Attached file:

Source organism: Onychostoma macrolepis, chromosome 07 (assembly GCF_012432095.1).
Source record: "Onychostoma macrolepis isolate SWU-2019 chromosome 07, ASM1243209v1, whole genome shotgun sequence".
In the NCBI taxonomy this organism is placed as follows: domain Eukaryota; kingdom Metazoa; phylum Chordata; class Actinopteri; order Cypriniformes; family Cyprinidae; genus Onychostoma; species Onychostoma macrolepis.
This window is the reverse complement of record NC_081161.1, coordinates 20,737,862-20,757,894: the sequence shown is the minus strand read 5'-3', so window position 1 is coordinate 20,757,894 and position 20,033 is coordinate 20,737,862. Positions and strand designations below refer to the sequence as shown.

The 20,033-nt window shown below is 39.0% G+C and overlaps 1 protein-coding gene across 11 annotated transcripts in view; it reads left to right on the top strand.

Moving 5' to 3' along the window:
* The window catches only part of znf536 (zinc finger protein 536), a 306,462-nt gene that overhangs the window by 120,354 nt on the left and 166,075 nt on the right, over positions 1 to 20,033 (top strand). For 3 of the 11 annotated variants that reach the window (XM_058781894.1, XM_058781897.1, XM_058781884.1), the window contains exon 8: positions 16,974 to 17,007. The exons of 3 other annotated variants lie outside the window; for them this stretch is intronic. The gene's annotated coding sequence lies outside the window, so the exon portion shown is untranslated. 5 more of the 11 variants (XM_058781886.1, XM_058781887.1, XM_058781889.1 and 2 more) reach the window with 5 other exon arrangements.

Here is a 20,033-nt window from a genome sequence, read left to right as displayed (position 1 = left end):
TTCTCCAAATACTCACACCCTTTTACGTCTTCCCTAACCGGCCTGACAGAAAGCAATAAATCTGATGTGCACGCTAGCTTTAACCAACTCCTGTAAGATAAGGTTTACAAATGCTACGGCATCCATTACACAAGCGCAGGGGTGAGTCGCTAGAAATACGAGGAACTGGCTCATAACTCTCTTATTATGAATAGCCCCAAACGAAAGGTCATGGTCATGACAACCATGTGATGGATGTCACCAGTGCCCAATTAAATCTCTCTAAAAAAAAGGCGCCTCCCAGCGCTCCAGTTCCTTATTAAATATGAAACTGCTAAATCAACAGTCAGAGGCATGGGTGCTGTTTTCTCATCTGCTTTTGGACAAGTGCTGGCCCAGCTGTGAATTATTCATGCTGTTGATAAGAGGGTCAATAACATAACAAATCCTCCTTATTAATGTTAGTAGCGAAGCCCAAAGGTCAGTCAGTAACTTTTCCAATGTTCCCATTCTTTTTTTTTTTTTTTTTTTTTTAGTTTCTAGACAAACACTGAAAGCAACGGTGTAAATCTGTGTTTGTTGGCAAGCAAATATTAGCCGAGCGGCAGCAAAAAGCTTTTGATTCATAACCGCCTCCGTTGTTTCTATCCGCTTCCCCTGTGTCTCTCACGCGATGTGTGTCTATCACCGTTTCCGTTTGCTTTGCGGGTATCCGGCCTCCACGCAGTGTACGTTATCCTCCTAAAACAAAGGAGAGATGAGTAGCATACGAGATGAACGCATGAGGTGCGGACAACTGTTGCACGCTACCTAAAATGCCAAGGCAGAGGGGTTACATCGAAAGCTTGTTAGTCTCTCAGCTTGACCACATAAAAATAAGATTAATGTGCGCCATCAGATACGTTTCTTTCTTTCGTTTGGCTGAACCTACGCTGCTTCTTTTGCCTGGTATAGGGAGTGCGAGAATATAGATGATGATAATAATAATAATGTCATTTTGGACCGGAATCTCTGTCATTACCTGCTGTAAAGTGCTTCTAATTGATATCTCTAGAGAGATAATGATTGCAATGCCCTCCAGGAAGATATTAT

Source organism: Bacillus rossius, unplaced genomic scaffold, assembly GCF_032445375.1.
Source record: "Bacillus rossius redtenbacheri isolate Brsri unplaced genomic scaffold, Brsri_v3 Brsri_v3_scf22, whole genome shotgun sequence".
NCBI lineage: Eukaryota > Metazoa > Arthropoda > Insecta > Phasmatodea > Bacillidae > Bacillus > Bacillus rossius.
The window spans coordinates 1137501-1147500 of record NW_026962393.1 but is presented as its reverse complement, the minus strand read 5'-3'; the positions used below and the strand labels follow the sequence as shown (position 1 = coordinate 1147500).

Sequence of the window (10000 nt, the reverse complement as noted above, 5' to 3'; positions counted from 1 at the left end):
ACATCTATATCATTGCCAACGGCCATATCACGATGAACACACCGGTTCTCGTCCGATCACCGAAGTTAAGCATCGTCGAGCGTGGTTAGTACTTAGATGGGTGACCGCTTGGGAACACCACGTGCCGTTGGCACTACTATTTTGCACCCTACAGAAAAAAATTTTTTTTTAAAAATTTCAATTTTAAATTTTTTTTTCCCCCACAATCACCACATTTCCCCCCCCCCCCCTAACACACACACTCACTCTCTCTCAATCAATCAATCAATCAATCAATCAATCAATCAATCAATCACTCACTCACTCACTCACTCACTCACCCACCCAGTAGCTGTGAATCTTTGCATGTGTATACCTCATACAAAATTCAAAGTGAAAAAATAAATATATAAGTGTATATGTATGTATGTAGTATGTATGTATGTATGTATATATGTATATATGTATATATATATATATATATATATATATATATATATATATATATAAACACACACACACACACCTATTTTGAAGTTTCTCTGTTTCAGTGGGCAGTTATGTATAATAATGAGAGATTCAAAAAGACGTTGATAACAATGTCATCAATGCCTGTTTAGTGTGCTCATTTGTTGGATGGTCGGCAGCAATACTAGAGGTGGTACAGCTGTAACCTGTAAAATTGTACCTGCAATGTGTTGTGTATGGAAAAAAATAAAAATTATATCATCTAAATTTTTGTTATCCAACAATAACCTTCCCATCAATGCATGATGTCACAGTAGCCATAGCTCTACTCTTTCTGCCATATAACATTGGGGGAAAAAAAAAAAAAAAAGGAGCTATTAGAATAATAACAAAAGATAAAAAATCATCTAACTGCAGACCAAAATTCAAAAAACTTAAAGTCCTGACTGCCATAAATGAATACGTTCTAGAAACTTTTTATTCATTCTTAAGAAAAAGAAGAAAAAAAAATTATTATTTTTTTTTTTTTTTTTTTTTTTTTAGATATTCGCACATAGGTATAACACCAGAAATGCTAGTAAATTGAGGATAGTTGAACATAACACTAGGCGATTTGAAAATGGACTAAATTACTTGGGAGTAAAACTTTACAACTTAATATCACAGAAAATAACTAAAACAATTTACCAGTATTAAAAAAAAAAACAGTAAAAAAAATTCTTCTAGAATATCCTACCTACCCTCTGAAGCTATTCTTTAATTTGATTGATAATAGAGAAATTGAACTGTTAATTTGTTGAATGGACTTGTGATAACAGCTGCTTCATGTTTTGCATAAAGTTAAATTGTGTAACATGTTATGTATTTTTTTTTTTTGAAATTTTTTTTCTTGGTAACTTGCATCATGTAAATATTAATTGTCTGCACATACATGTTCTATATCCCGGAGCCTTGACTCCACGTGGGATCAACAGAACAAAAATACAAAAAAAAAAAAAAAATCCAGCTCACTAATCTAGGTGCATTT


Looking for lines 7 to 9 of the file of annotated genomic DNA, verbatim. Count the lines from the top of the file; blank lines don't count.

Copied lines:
* The window catches only part of znf536 (zinc finger protein 536), a 306,462-nt gene that overhangs the window by 120,354 nt on the left and 166,075 nt on the right, over positions 1 to 20,033 (top strand). For 3 of the 11 annotated variants that reach the window (XM_058781894.1, XM_058781897.1, XM_058781884.1), the window contains exon 8: positions 16,974 to 17,007. The exons of 3 other annotated variants lie outside the window; for them this stretch is intronic. The gene's annotated coding sequence lies outside the window, so the exon portion shown is untranslated. 5 more of the 11 variants (XM_058781886.1, XM_058781887.1, XM_058781889.1 and 2 more) reach the window with 5 other exon arrangements.

Here is a 20,033-nt window from a genome sequence, read left to right as displayed (position 1 = left end):
TTCTCCAAATACTCACACCCTTTTACGTCTTCCCTAACCGGCCTGACAGAAAGCAATAAATCTGATGTGCACGCTAGCTTTAACCAACTCCTGTAAGATAAGGTTTACAAATGCTACGGCATCCATTACACAAGCGCAGGGGTGAGTCGCTAGAAATACGAGGAACTGGCTCATAACTCTCTTATTATGAATAGCCCCAAACGAAAGGTCATGGTCATGACAACCATGTGATGGATGTCACCAGTGCCCAATTAAATCTCTCTAAAAAAAAGGCGCCTCCCAGCGCTCCAGTTCCTTATTAAATATGAAACTGCTAAATCAACAGTCAGAGGCATGGGTGCTGTTTTCTCATCTGCTTTTGGACAAGTGCTGGCCCAGCTGTGAATTATTCATGCTGTTGATAAGAGGGTCAATAACATAACAAATCCTCCTTATTAATGTTAGTAGCGAAGCCCAAAGGTCAGTCAGTAACTTTTCCAATGTTCCCATTCTTTTTTTTTTTTTTTTTTTTTTAGTTTCTAGACAAACACTGAAAGCAACGGTGTAAATCTGTGTTTGTTGGCAAGCAAATATTAGCCGAGCGGCAGCAAAAAGCTTTTGATTCATAACCGCCTCCGTTGTTTCTATCCGCTTCCCCTGTGTCTCTCACGCGATGTGTGTCTATCACCGTTTCCGTTTGCTTTGCGGGTATCCGGCCTCCACGCAGTGTACGTTATCCTCCTAAAACAAAGGAGAGATGAGTAGCATACGAGATGAACGCATGAGGTGCGGACAACTGTTGCACGCTACCTAAAATGCCAAGGCAGAGGGGTTACATCGAAAGCTTGTTAGTCTCTCAGCTTGACCACATAAAAATAAGATTAATGTGCGCCATCAGATACGTTTCTTTCTTTCGTTTGGCTGAACCTACGCTGCTTCTTTTGCCTGGTATAGGGAGTGCGAGAATATAGATGATGATAATAATAATAATGTCATTTTGGACCGGAATCTCTGTCATTACCTGCTGTAAAGTGCTTCTAATTGATATCTCTAGAGAGATAATGATTGCAATGCCCTCCAGGAAGATATTAT